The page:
Saturday, 9 January 2010

Two Hungarian poems about loss

The first, by László Lator, I translated recently and is currently in The Hungarian Quarterly with a few others by him.


This unexpected flash of light,
this shower of glass, shadow of fire,
the forest says: all that is broken
will be mended. Things feebly surrendered
that offered themselves up and melded
into earth will suddenly be woken,
emerging and erupting everywhere,
all spinning, all burning, all bright.

Untenanted matter that has lost all form
shall rise from blindness and decay,
and in one momentary display
of enthusiasm imagine itself reborn
with a new body. Nothing is lost,
repeats the forest, time and again:
all will be reassembled from mere dust,
each flavour recalled, each subtlety made plain.
Or maybe the forest simply tells us what

we need to hear to quench the spirit’s thirst?
How else could it struggle with the worst
life offers us and still emerge intact?

No, says the forest, there’s no resurrection
and wild rejoicing: everything within
the body or beyond it faces the same corruption,
our flesh, our very cells are paper thin.
What has been, will be, and yet not the same:
if things come back at all they might pass through
some other medium—that’s the only claim
the body could make, nor is that body you.

The forest says—but forests cannot speak.
They tell us nothing, one way or the other.
They only encourage the foolish and the weak
to indulge in the usual round of mystic blather.
This forest says… it might address us so—
it could say this or that for all I know.

It draws us in: rejects us and expels us.
Both Stay! and Go! it says—that’s all it tells us.

This is what it says in the biog. note. László Lator has been an editor and translator for most of his life. His first book of verse was banned following the Communist takeover so a first volume only appeared in 1969. Since then he has published several volumes of verse and verse translations as well as essays on classical and contemporary poetry. Lator’s translation and creative writing seminar was perhaps the most influential workshop in the eighties and nineties. He is now working on his memoirs. My own note: Lator was born in 1927 and shares my birthday. He is probably the leading older poet in the country and much loved. It is the death of his wife, the poet and translator Judith Pór - with whom I played a game of table tennis in 1989 - that he is writing about, and has often written about in recent years.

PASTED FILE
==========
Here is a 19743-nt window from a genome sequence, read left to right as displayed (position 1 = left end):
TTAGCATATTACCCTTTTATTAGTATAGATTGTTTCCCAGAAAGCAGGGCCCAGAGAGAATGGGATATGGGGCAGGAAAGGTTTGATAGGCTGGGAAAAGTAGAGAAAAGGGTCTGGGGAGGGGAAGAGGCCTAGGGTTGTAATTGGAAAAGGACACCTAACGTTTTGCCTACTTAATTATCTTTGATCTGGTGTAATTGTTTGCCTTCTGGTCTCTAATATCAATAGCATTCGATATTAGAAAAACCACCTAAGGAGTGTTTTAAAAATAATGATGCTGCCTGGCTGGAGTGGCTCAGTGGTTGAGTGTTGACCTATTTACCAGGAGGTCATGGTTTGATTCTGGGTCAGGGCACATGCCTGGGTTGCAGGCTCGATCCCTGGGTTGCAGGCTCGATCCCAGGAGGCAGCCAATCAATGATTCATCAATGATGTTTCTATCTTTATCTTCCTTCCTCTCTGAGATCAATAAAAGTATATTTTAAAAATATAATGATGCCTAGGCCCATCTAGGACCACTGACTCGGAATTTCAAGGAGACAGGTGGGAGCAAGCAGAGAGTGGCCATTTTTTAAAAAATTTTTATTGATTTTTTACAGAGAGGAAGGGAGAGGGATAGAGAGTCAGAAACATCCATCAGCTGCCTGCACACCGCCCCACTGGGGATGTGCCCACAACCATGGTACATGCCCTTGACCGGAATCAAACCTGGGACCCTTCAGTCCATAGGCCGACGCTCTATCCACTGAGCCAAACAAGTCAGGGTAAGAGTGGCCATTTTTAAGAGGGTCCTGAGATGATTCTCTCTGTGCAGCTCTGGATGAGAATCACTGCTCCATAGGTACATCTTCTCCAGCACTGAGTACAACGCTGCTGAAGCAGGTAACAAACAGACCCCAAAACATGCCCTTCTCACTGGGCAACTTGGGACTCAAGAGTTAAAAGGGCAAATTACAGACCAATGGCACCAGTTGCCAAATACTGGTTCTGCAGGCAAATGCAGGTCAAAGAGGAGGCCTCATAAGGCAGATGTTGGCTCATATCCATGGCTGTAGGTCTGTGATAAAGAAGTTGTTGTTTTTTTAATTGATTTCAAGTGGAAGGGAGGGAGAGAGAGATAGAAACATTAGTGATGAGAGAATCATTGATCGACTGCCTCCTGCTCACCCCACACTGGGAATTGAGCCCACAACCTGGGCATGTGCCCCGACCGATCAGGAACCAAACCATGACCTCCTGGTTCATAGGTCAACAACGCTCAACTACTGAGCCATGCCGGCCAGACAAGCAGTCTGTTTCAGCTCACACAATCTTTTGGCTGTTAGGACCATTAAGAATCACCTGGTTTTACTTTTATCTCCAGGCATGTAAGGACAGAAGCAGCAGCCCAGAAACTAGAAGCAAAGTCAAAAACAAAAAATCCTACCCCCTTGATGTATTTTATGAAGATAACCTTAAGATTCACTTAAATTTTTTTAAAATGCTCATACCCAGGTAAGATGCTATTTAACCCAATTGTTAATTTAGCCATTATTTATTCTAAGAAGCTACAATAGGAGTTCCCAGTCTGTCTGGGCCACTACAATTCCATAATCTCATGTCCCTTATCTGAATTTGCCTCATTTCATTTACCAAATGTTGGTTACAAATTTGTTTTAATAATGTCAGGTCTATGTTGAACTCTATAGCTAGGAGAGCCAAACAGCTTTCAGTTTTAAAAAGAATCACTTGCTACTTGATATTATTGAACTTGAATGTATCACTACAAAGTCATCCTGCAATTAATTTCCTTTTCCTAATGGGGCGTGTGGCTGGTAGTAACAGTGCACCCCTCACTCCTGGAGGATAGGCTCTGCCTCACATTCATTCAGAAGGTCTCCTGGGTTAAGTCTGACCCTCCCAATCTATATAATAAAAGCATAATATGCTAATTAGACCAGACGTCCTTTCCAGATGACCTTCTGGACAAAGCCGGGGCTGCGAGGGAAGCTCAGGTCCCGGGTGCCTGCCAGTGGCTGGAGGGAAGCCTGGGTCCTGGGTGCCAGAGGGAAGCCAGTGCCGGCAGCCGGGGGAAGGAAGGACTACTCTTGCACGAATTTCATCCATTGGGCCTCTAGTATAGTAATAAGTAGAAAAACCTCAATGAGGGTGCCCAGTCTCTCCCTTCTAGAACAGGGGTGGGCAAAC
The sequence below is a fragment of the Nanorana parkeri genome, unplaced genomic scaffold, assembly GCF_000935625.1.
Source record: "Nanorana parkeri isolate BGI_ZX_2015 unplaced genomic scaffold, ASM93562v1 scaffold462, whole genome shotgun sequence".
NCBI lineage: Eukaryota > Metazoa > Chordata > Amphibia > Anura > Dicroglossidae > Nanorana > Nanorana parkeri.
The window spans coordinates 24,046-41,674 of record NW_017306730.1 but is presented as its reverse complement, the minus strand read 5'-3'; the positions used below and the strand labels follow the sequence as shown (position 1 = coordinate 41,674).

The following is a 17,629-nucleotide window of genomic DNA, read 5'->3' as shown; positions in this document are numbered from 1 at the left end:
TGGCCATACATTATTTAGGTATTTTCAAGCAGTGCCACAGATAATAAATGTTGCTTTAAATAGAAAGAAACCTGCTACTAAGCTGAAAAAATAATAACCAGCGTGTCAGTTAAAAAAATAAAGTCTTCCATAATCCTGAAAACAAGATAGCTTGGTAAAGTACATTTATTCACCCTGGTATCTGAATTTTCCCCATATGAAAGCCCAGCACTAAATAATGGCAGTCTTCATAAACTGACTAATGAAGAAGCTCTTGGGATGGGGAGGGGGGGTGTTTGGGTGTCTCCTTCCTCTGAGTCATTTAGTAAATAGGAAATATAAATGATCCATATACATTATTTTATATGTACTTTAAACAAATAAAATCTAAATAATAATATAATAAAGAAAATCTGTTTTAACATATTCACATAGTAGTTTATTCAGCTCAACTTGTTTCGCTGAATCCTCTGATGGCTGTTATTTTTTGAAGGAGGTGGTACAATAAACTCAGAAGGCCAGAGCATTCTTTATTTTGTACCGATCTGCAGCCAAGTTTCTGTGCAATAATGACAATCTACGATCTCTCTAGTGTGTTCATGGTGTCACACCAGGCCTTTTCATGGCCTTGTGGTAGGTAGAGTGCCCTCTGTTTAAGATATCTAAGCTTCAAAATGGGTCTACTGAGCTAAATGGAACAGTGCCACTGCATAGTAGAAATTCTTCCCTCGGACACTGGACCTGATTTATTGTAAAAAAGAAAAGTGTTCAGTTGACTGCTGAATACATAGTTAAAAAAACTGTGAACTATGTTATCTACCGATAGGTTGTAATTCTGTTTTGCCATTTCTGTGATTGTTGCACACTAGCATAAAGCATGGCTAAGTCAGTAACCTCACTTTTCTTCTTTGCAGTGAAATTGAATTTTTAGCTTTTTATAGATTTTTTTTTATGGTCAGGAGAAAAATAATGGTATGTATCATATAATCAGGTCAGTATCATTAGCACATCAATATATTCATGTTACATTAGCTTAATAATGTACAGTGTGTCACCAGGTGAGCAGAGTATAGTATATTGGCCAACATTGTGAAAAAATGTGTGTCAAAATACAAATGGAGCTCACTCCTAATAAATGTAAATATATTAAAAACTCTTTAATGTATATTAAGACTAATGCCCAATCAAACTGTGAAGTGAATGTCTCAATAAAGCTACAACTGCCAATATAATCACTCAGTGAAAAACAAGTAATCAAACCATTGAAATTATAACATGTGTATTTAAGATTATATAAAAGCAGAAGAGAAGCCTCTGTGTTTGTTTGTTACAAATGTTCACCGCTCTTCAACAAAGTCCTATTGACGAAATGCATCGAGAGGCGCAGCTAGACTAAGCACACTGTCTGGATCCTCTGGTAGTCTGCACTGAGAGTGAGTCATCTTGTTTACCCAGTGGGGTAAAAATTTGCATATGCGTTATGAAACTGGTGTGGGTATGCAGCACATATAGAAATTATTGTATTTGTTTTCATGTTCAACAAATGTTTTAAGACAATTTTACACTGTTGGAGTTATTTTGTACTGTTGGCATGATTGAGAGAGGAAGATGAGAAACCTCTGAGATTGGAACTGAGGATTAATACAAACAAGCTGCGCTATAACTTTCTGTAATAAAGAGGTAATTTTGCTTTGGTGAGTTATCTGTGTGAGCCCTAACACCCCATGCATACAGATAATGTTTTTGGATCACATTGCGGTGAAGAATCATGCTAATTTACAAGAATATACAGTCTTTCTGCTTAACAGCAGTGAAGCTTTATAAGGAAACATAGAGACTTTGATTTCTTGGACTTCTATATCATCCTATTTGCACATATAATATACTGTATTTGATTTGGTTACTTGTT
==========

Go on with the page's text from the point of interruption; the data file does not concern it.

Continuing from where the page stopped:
And this poem by Szabolcs Várady (1943-), an outstanding but not very productive leading poet, I translated in 2003, for the Rotterdam International Poetry Festival that year. I had forgotten I'd done it but came across it while shuffling through things. I immediately changed a line since it appeared, then two, then three. That's how it goes.

With the Dead

I take good care in my dealings with the dead.
I’m not sure whether they know that they are lost.
You come through the door; it greets me as you pass –
but that is not quite how one greets a ghost.
And yet it’s not just me who feels embarrassed.
Let’s pretend. Let’s play the sickly host
lying in bed, the visitor at his side,
let’s try to help each other as they must,
incredulous, but credibly nonplussed.

How much time do you have? How much do I?
Your mouth is as sincere as it ever was,
that kiss of greeting isn’t merely mime.
I must have been desiring you some time.
We stood in the snow, lost, the pair of us.
No sun appears. Cold runs through the veins.
I love you. That’s what you said once: I love you.
The snow has melted, the earth is piled above you -
that remains.

The ending still bothers me a little. Várady's poetry - usually strictly formal but not always so - is, I think, very much in the precision of tone. I once wrote an article about Hungarian poetry in which I said the essential Hungarian gesture was the shrug. I was thinking as much of Várady as anyone at the time. It is a worn, humorous, deeply experienced, part ironic shrug that is never, but never, just 'cool'. It is related to gallows humour when expressly funny, but gallows humour lies under even a good deal of the fully serious material.

There is an act of mourning here too, but I don't know for whom. Maybe the ending is a little too straight... (love you / above you)... but his rhyming is pretty strict and I am dubious about starting strict and ending slack. Valery said a poem was never finished, only abandoned. If that is true it is ten times as true for translations!

Register! Tone! Intractability! I put the poem here because otherwise I like it very much.

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